There’s also a viewpoint along the southern lakeshore that provides better views of the lake itself, aptly called the Lake Hallstatt Viewpoint (while beautiful, if you’re short on time, I’d personally skip this one!).
3. Visit the Hallstatt Ossuary
One of the most unique things to do in Hallstatt is hidden in the 12th-century chapel of St. Michael. What makes this church so special you might ask?
Well, it’s home to a charnel house (a building where skeletal remains are held), which now boasts the largest collection of painted human skulls in Europe.
Yes, that’s right- this fairytale town has a super old church with over 1,000 skulls neatly stacked in it, with over half of them painted with flowers, crosses, and letters. Turns out that skull painting was a common tradition amongst the eastern Alpine region of Austria of the 12th century!
The backstory here is that Catholics could only be buried in sanctified grounds, which were limited due to the expansive mountains and lakes in the region. Given the grave real estate issue (get it?!), remains would be dug up every 15 years or so and replaced with new dead bodies. The remains were then decorated and lovingly placed within the charnel houses, of which there are many scattered around Europe!
4. Get out on Hallstätter See
Hallstatt’s lake is massive, stretching 8.5 km long and up to 125 meters deep. With its steep surrounding mountains, it almost looks like a fjord you’d expect to see in Norway.
There’s plenty of ways to get out and enjoy the lake– a traditional flat-bottomed boat, paddleboat (there’s some that look like swans, guys!), or even electric boats!
5. Take in the views at the Skywalk
When you’re ready to escape the crowds of Old Town, head up to the Hallstatt Skywalk. This viewing platform juts out into thin air, approximately 350 meters in the air and provides a unique perspective of Hallstatt, with panoramic views of Hallstätter See and, beyond, the quaint towns dotting its shores.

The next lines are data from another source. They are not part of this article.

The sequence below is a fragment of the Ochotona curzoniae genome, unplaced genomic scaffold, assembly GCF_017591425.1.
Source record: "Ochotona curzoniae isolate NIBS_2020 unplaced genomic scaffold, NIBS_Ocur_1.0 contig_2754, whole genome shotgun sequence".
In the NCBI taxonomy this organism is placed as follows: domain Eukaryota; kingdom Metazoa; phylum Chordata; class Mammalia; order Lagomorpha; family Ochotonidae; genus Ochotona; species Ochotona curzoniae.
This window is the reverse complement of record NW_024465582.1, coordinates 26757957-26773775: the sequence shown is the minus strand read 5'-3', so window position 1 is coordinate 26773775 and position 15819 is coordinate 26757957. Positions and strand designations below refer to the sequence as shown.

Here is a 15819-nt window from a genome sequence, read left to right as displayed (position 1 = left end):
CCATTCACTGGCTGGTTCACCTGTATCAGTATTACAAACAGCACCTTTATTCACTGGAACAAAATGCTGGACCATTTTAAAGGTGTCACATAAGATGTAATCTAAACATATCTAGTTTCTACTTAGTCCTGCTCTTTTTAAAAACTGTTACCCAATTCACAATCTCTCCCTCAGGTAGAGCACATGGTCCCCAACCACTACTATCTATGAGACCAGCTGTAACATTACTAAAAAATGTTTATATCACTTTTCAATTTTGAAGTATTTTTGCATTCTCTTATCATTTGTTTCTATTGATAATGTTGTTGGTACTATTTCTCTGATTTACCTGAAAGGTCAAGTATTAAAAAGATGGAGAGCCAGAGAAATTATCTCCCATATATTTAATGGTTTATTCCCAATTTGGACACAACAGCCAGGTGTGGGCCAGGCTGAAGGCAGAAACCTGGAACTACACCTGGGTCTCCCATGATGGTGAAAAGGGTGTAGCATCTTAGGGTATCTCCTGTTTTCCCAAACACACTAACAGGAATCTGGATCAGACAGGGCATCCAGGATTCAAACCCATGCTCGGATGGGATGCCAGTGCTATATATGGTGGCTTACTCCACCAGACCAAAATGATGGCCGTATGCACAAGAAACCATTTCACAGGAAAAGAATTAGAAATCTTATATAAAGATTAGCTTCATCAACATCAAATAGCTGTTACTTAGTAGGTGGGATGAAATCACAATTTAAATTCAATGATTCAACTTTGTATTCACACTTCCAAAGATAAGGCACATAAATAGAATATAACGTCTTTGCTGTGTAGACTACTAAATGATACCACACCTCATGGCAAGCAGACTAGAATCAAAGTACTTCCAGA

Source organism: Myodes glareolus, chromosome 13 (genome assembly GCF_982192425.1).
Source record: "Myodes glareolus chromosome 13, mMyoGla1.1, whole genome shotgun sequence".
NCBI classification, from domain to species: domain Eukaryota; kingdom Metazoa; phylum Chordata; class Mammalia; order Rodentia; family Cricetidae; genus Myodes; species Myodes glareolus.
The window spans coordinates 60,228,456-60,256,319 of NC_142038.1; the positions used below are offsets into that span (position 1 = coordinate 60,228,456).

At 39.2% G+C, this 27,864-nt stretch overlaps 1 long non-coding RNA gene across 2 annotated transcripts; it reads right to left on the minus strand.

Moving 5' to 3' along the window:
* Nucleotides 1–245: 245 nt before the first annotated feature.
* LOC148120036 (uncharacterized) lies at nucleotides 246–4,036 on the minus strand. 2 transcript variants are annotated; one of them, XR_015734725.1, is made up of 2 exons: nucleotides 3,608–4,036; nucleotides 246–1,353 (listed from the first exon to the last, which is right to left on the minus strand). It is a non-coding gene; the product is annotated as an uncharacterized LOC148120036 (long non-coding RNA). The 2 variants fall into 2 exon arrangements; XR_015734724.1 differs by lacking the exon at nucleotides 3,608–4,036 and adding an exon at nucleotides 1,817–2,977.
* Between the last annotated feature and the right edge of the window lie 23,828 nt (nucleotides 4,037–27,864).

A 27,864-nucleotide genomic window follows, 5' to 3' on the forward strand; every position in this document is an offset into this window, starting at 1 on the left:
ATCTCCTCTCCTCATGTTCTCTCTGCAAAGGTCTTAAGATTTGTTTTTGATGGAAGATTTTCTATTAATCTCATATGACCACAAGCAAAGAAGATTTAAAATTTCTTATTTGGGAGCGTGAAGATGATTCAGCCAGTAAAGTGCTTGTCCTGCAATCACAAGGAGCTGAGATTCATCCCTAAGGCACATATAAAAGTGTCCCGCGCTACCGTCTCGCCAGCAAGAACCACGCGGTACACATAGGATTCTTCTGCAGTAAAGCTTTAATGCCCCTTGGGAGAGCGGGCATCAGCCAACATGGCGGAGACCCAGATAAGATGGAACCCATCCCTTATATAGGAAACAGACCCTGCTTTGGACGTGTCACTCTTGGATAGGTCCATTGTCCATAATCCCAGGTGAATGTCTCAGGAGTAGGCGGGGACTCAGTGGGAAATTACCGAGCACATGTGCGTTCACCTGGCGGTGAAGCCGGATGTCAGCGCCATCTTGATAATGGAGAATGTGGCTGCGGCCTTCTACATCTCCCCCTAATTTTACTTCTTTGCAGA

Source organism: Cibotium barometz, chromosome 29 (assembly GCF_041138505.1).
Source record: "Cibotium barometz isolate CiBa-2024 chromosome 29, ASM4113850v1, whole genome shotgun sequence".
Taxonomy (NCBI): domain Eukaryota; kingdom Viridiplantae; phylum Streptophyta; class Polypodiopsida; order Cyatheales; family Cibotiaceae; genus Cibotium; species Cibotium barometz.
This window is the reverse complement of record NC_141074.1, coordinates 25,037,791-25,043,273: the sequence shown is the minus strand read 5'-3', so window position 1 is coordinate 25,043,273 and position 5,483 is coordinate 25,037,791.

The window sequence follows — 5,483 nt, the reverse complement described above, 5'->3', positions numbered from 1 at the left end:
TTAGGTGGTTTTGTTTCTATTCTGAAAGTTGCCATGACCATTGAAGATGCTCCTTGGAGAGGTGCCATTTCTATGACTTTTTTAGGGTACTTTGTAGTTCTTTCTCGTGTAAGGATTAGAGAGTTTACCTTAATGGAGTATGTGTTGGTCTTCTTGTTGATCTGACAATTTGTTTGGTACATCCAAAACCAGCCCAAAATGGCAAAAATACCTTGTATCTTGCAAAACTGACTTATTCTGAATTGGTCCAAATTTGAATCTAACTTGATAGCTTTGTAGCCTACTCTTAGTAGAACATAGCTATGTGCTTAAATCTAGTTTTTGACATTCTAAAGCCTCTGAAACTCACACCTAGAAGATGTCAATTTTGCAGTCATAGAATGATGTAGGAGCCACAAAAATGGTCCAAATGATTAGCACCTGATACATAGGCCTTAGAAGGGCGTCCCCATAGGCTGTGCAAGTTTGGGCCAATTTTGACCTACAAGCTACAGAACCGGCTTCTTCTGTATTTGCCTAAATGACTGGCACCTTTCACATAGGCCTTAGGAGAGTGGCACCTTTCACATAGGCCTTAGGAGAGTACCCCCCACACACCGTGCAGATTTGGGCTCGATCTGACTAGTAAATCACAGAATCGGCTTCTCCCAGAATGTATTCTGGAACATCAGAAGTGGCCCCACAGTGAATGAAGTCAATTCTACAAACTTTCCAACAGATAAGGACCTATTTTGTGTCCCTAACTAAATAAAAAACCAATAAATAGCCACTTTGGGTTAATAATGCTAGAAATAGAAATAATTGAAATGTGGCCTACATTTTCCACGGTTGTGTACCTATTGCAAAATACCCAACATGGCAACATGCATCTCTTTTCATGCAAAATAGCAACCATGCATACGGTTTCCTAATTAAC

To reach the Skywalk platform, you can take the aptly named funicular up the mountain (€ 20,00 roundtrip) or climb uphill for approximately one hour.
6. Tour the Salt Mine
Fun fact: the world’s first known salt mine is located right here in Hallstatt. Pretty wild, right?!
For thousands upon thousands of years, this little discovery allowed the settlers of this valley to basically sit back, relax, and sell their precious salt for ridiculous prices to the rest of the world, who were hungry for deliciously seasoned foods (can you blame them?).
Today, you can still see where history was made by visiting Salzwelten Hallstatt. While a salt mine might not sound like your idea of a good time, this 7,000 year old relic’s got some tricks up its sleeves, like a salt mummy that was discovered in 1734 and Europe’s longest wooden slide, at 64 meters (all of which is underground).
Plus, in order to get to the salt mine, which stands at 1,030 meters tall, you’ll either need to take a cable car or a funicular, both of which provide breathtaking views of the surrounding Alps.
7. Get Your Adrenaline Pumping at Dachstein Krippenstein
For a totally different vibe, head outside of town a bit to this park situated in the glacier-capped Alps, ranging from 2,000 to 3,000 meters tall!
There are so many adventures to be had here, ranging from adrenaline inducing, like via ferrata in the summer and skiing in the winter, to more chill, like simply taking in the incredible views from the observation platforms or a gondola.
In fact, with plenty of outdoor adventures to be had (exploring ice caves! hiking! paragliding! snowshoeing!), you could easily spend an entire afternoon- or even more!- here.
8. Explore Nearby Charming Towns